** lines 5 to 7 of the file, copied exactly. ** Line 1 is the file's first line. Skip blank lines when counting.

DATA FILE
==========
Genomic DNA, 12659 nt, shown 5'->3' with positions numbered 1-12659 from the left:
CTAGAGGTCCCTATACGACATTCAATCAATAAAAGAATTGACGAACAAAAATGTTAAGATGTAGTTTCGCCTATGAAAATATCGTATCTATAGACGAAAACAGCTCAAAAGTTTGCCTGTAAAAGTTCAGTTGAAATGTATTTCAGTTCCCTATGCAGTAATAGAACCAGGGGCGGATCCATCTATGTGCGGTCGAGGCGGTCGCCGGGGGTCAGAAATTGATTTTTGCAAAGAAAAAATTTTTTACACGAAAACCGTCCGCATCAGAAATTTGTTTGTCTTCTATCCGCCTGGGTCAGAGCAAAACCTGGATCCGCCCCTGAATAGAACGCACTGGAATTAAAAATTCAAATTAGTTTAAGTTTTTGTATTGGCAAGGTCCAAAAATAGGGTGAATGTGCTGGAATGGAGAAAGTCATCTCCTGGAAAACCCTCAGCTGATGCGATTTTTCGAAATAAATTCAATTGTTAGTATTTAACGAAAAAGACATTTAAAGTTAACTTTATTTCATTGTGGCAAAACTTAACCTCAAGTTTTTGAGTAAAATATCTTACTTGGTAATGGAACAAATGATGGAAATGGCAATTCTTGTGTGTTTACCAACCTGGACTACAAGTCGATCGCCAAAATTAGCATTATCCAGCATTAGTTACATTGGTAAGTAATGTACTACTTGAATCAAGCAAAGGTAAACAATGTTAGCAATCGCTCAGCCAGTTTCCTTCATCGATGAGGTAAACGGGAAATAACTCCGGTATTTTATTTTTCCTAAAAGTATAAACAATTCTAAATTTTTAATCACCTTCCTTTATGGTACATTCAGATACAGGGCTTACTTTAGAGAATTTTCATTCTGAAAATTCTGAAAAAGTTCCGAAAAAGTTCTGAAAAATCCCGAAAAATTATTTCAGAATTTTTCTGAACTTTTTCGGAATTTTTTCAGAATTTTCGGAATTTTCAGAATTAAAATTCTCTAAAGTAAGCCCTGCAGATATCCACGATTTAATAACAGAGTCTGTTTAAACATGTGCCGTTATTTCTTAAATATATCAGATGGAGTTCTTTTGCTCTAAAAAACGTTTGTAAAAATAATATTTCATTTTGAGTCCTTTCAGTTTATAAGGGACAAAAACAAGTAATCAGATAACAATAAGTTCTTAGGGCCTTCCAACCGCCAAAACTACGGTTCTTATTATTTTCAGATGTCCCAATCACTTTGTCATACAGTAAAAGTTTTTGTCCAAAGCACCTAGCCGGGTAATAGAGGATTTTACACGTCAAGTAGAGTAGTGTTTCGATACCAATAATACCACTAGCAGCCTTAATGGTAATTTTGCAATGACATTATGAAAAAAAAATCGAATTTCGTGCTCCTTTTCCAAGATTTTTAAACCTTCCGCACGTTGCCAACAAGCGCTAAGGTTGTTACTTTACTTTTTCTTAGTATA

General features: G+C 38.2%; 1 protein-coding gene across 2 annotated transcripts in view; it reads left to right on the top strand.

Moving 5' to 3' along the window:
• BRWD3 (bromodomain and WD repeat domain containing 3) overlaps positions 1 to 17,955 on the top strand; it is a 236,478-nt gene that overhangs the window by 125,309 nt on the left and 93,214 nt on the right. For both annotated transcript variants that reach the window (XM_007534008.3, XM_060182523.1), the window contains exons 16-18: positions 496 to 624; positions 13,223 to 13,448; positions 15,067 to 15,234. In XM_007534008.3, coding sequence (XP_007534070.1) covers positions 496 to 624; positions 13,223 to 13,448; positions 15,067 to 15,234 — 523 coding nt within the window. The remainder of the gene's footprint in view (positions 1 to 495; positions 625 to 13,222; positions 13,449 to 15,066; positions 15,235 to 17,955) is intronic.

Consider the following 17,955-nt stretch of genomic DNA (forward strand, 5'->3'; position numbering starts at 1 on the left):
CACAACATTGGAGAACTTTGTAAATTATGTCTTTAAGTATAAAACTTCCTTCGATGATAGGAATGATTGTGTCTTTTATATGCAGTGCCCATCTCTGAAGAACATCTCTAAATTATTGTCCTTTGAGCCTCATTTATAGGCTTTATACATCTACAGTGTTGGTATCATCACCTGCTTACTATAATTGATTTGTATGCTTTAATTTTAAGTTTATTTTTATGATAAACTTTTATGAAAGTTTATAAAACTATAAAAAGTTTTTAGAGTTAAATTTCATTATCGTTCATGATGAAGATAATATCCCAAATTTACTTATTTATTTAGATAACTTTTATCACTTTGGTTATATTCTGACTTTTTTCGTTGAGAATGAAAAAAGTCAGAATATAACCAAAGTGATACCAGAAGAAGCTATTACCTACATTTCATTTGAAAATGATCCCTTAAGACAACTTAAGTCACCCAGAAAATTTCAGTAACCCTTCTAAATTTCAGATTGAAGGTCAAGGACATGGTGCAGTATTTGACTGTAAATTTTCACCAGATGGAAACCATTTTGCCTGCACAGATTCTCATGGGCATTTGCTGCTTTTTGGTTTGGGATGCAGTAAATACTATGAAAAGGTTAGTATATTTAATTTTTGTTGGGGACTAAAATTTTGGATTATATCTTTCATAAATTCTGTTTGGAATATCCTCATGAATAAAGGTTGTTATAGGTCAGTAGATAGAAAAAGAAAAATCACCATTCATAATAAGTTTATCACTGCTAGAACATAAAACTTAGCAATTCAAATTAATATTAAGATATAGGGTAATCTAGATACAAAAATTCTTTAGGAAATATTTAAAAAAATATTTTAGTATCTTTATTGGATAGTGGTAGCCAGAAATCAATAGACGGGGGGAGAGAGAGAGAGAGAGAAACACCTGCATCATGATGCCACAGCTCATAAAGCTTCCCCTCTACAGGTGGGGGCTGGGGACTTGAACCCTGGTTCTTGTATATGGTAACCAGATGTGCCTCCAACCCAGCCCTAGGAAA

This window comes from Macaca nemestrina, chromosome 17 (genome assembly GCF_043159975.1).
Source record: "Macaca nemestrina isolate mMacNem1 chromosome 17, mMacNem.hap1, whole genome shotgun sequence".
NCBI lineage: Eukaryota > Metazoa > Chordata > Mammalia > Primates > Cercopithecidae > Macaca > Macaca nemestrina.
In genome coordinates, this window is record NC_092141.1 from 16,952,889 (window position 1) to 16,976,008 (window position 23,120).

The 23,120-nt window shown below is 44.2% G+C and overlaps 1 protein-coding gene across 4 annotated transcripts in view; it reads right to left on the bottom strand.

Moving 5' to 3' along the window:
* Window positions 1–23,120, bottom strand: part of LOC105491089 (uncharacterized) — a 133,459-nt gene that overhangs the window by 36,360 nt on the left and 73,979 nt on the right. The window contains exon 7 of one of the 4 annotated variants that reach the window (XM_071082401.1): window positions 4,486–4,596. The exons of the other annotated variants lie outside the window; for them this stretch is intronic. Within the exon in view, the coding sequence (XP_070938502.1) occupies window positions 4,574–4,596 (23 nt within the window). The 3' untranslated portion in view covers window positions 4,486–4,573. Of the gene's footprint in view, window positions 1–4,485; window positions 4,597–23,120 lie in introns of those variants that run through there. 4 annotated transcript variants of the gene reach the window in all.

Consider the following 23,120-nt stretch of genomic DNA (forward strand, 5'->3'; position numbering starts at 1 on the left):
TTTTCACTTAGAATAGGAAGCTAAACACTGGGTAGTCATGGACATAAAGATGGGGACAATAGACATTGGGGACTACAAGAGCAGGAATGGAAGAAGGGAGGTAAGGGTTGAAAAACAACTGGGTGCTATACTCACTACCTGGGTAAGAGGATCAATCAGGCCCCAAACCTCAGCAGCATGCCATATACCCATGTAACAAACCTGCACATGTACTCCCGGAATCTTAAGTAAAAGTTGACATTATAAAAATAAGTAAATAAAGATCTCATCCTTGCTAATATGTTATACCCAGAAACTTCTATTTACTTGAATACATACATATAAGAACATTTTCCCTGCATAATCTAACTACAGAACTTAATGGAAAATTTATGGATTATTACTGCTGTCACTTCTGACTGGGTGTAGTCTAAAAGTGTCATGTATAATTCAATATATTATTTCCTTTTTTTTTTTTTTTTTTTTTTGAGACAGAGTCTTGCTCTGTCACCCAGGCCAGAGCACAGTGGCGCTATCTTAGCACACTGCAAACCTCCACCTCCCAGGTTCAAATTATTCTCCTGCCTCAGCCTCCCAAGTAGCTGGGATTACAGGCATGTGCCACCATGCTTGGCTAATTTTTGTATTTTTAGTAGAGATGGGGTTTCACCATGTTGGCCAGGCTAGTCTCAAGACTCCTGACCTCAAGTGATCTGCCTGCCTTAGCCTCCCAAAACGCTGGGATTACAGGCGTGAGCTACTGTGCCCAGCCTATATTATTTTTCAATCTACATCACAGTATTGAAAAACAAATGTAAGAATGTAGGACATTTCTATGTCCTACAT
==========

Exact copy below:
• BRWD3 (bromodomain and WD repeat domain containing 3) overlaps positions 1 to 17,955 on the top strand; it is a 236,478-nt gene that overhangs the window by 125,309 nt on the left and 93,214 nt on the right. For both annotated transcript variants that reach the window (XM_007534008.3, XM_060182523.1), the window contains exons 16-18: positions 496 to 624; positions 13,223 to 13,448; positions 15,067 to 15,234. In XM_007534008.3, coding sequence (XP_007534070.1) covers positions 496 to 624; positions 13,223 to 13,448; positions 15,067 to 15,234 — 523 coding nt within the window. The remainder of the gene's footprint in view (positions 1 to 495; positions 625 to 13,222; positions 13,449 to 15,066; positions 15,235 to 17,955) is intronic.

Consider the following 17,955-nt stretch of genomic DNA (forward strand, 5'->3'; position numbering starts at 1 on the left):
CACAACATTGGAGAACTTTGTAAATTATGTCTTTAAGTATAAAACTTCCTTCGATGATAGGAATGATTGTGTCTTTTATATGCAGTGCCCATCTCTGAAGAACATCTCTAAATTATTGTCCTTTGAGCCTCATTTATAGGCTTTATACATCTACAGTGTTGGTATCATCACCTGCTTACTATAATTGATTTGTATGCTTTAATTTTAAGTTTATTTTTATGATAAACTTTTATGAAAGTTTATAAAACTATAAAAAGTTTTTAGAGTTAAATTTCATTATCGTTCATGATGAAGATAATATCCCAAATTTACTTATTTATTTAGATAACTTTTATCACTTTGGTTATATTCTGACTTTTTTCGTTGAGAATGAAAAAAGTCAGAATATAACCAAAGTGATACCAGAAGAAGCTATTACCTACATTTCATTTGAAAATGATCCCTTAAGACAACTTAAGTCACCCAGAAAATTTCAGTAACCCTTCTAAATTTCAGATTGAAGGTCAAGGACATGGTGCAGTATTTGACTGTAAATTTTCACCAGATGGAAACCATTTTGCCTGCACAGATTCTCATGGGCATTTGCTGCTTTTTGGTTTGGGATGCAGTAAATACTATGAAAAGGTTAGTATATTTAATTTTTGTTGGGGACTAAAATTTTGGATTATATCTTTCATAAATTCTGTTTGGAATATCCTCATGAATAAAGGTTGTTATAGGTCAGTAGATAGAAAAAGAAAAATCACCATTCATAATAAGTTTATCACTGCTAGAACATAAAACTTAGCAATTCAAATTAATATTAAGATATAGGGTAATCTAGATACAAAAATTCTTTAGGAAATATTTAAAAAAATATTTTAGTATCTTTATTGGATAGTGGTAGCCAGAAATCAATAGACGGGGGGAGAGAGAGAGAGAGAGAAACACCTGCATCATGATGCCACAGCTCATAAAGCTTCCCCTCTACAGGTGGGGGCTGGGGACTTGAACCCTGGTTCTTGTATATGGTAACCAGATGTGCCTCCAACCCAGCCCTAGGAAA